You are advocate “peace, dialogue, prevention of conflicts and violent extremism through education, protection of heritage, upholding human rights and gender equality.” But much of the world’s violence is fuelled by differences over heritage, gender, and rights. How can the United Nations help resolve this problem?

This is indeed the challenge we are facing today. The world’s population is growing rapidly, migration moves millions across borders, technology and globalisation have made the world even smaller. Communities need to learn to live together like no generation before. We are now confronted with “otherness”, not at faraway borders, but at our very doorstep. I strongly believe that the division nowadays is between those who believe in “living together” and those who deny it.

Isolation, ignorance, intolerance and fear generate religious fundamentalism and populism, lead to conflicts and violence, provide a rich feeding ground for terrorism. Coupled with political depravity, economic inequality and social exclusion, it is an explosive mix that the United Nations must confront without delay.

There is no instant magic recipes: education, including education for global citizenship, cultural literacy, awareness of the “others”, experience of their cultures, early stage engagement between communities, promotion of dialogue – these are the ways to learn to live together in a diverse and more tolerant world.

The often quoted phrase from the UNESCO Constitution states that “since wars begin in the minds of men, it is in the minds of men that the defences of peace must be constructed”. This is a truth I share fully.

 

No institution can be all things to all people. What things do you believe the UN should avoid trying to do?

The UN exists to promote peace and security, encourage sustainable development and protect human rights for all. This is the universal framework, within which all societies should be free to pursue their goals in accordance with their cultural identity and convictions.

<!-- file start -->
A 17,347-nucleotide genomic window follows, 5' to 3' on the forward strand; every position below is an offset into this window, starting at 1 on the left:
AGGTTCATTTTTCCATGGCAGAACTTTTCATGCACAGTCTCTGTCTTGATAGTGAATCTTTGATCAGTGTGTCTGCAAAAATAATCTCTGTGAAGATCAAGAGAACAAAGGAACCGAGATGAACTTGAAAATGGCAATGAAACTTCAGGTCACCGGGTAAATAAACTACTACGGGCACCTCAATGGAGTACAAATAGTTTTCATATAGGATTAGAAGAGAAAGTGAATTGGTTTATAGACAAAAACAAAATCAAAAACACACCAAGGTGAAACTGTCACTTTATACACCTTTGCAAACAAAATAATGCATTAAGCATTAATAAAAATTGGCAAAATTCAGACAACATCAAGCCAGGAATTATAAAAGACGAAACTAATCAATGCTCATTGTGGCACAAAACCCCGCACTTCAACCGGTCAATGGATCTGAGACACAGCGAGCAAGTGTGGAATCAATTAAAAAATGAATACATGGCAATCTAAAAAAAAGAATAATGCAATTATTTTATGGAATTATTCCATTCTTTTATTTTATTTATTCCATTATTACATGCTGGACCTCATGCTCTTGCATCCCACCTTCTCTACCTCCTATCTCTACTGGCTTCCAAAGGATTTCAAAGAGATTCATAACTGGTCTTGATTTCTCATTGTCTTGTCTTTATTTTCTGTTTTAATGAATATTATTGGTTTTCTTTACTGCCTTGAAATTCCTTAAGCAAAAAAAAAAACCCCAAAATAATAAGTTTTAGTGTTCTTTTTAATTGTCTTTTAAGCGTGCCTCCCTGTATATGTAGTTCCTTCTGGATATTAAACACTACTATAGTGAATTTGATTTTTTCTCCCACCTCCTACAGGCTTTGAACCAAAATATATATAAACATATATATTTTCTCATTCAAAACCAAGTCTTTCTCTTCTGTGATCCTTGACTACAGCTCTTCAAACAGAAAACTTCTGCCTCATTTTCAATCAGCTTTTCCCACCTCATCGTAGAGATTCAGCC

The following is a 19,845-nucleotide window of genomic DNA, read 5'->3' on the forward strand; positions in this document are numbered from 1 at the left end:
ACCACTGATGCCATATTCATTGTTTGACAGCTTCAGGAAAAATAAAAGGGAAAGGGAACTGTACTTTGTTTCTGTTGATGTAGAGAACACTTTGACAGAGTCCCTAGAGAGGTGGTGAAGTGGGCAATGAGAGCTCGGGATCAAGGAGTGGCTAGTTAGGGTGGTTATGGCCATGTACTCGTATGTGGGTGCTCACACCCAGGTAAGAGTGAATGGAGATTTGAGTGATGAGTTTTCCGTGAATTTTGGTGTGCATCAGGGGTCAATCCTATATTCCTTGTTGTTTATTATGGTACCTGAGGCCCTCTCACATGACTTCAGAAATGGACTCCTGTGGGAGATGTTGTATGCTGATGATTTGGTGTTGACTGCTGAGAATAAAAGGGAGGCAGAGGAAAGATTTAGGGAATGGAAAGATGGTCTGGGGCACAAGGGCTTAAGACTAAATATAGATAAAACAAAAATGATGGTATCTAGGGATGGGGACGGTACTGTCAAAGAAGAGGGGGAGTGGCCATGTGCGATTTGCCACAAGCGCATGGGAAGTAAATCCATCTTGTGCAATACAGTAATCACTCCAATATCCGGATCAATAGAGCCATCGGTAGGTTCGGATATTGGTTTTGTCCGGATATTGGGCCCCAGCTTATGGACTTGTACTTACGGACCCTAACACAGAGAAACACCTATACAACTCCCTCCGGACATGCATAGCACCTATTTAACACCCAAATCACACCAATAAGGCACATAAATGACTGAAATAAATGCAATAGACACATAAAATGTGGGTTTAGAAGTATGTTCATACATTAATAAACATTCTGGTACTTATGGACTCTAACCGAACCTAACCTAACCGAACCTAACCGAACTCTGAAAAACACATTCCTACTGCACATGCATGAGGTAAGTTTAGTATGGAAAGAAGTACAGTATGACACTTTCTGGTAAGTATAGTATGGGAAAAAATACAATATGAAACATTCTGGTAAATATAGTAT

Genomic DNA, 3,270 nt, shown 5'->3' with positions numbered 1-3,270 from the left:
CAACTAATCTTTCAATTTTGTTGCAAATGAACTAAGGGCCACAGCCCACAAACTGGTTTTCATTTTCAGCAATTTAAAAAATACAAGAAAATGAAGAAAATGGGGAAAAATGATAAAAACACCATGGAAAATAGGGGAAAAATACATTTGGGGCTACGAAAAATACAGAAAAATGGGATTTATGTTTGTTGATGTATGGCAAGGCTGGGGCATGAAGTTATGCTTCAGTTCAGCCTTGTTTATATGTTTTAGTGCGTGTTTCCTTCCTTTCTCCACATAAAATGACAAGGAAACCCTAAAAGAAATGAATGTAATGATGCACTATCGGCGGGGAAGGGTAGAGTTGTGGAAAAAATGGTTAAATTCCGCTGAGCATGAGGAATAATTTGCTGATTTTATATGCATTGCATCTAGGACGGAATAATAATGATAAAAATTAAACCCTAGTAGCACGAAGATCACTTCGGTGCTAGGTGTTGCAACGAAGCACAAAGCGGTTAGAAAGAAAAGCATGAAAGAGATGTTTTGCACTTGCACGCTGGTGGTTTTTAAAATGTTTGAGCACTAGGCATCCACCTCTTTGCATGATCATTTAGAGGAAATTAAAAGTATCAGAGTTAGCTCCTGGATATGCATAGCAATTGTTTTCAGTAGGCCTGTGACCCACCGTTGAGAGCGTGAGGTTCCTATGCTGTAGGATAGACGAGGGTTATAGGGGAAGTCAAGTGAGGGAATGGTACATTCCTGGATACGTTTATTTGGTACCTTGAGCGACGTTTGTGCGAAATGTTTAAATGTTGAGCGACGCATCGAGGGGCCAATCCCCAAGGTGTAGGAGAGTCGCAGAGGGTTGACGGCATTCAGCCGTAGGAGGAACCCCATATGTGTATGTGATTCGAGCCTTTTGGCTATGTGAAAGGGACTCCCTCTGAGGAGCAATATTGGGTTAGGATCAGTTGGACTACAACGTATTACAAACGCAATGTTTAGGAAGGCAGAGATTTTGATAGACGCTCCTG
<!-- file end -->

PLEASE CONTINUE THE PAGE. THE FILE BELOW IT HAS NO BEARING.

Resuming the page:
The UN should be ready when necessary to defend resolutely its fundamental principles with all the instruments, provided by the UN Charter, and, at the same time, respect the diversity of its members and promote the dialogue as a mean to foster cooperation and prevent conflict.

 

In what way would you “redefine and revitalize peace operations?”

As I mentioned earlier, efficient peacekeeping must aim at preventing conflict, rather than reacting to its aftermaths. It requires a much more forward-looking UN system, with a better coordination of the broad range of political, economic and humanitarian tools at its disposal. The role of the Secretary General is crucial in order to focus the efforts of the UN system and to engage proactively with the member states and the Security Council in particular when such operations are required in the planning, coordinating and monitoring of the outcomes of such missions. Investing in political processes and development is the best investment for sustaining peace.

The Secretary General must also restore the full trust and confidence of the public in the UN peace operations and its peacekeeping forces through strict and efficient zero tolerance policy for improper behaviour or abuse of power. Resolution 1325 on the role of women in peace and security should be taken seriously and implemented jointly with the reviews of the peacekeeping operations. Last, but not least, one of the biggest challenges nowadays is sustaining peace and this is where I will put most of the efforts through strengthening the rule of law and promoting peaceful, inclusive and just societies.

Contact us at editors@time.com.

SPONSORED FINANCIAL CONTENT

Read More From TIME

EDIT POST